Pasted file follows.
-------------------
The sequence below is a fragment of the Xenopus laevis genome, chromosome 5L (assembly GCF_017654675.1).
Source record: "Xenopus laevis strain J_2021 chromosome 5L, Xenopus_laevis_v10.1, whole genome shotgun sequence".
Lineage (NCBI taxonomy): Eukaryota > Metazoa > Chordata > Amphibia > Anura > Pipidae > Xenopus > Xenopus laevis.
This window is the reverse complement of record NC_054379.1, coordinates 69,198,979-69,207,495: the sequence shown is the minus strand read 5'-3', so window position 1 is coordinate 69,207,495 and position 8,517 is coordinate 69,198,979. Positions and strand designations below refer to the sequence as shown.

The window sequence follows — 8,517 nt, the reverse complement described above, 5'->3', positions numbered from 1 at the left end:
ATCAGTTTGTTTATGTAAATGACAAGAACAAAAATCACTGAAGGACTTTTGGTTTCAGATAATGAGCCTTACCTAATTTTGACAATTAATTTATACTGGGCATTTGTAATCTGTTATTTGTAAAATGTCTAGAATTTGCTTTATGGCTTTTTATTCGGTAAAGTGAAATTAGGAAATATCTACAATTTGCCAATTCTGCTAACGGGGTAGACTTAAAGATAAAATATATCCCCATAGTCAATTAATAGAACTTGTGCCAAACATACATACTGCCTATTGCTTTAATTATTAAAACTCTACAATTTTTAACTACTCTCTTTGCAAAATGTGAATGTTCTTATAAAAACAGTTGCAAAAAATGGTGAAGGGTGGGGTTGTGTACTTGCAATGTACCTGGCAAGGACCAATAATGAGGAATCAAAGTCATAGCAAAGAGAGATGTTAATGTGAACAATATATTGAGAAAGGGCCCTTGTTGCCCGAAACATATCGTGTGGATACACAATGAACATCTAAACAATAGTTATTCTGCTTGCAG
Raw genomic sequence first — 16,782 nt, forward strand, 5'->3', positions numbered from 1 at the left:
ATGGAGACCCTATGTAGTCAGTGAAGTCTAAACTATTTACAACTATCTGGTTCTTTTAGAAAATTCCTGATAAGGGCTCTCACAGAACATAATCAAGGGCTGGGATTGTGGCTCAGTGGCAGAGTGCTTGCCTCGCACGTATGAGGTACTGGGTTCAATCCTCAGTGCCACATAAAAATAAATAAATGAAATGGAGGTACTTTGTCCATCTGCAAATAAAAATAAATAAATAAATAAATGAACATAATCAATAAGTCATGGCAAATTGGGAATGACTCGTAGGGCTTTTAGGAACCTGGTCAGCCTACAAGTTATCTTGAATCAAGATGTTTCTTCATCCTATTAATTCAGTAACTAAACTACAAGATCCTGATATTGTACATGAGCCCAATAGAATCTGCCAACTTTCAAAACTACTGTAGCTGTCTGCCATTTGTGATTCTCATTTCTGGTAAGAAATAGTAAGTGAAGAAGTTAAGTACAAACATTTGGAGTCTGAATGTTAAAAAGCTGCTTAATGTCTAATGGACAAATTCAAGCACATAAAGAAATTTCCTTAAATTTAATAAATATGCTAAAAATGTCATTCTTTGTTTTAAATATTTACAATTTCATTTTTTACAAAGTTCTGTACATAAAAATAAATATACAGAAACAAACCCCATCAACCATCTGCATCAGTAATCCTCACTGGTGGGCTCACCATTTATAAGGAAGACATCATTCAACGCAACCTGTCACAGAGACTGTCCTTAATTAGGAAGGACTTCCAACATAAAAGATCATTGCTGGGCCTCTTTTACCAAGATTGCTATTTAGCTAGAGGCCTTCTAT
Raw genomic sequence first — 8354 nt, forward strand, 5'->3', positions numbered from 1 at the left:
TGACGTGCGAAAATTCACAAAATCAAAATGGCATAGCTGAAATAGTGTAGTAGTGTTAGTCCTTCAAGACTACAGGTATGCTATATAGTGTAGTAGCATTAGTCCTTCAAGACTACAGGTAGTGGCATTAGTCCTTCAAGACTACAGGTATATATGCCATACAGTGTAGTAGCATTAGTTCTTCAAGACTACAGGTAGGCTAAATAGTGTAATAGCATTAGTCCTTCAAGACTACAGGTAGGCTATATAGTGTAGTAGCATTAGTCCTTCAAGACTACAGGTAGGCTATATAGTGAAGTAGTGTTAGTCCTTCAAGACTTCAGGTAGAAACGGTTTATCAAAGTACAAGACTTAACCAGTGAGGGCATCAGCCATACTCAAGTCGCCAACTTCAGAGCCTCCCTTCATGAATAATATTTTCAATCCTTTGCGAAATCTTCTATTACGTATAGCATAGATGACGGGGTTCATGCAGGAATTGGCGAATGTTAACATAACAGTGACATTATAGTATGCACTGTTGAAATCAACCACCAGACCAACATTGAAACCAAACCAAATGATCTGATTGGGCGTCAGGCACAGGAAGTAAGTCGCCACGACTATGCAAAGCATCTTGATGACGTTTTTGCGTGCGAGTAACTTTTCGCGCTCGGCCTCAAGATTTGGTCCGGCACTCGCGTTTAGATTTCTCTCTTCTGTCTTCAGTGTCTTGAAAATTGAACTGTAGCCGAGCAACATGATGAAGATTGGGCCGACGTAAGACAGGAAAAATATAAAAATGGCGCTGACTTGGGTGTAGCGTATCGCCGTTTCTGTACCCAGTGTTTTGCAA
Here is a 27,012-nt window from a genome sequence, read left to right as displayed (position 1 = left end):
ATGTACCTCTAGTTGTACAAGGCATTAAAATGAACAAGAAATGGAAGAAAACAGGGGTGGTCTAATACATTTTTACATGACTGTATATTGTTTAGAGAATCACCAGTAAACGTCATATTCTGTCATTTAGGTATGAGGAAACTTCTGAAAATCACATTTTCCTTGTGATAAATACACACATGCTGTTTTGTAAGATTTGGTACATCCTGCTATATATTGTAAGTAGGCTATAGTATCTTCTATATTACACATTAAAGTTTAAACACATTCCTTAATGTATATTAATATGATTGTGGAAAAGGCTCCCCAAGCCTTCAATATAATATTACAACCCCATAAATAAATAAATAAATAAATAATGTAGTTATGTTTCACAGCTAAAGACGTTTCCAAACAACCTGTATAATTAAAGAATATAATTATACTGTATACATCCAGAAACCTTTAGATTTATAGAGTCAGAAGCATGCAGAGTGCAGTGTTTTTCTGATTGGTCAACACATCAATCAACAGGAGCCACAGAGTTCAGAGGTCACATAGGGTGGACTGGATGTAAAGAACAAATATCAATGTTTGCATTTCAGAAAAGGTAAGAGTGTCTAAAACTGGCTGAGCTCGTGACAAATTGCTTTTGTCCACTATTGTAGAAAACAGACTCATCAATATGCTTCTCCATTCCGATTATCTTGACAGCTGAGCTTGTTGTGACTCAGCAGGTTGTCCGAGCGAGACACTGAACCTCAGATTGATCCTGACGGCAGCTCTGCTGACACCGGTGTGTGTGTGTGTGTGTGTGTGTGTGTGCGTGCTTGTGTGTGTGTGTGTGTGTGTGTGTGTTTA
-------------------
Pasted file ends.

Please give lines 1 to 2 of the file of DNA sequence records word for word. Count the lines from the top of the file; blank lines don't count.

The sequence below is a fragment of the Xenopus laevis genome, chromosome 5L (assembly GCF_017654675.1).
Source record: "Xenopus laevis strain J_2021 chromosome 5L, Xenopus_laevis_v10.1, whole genome shotgun sequence".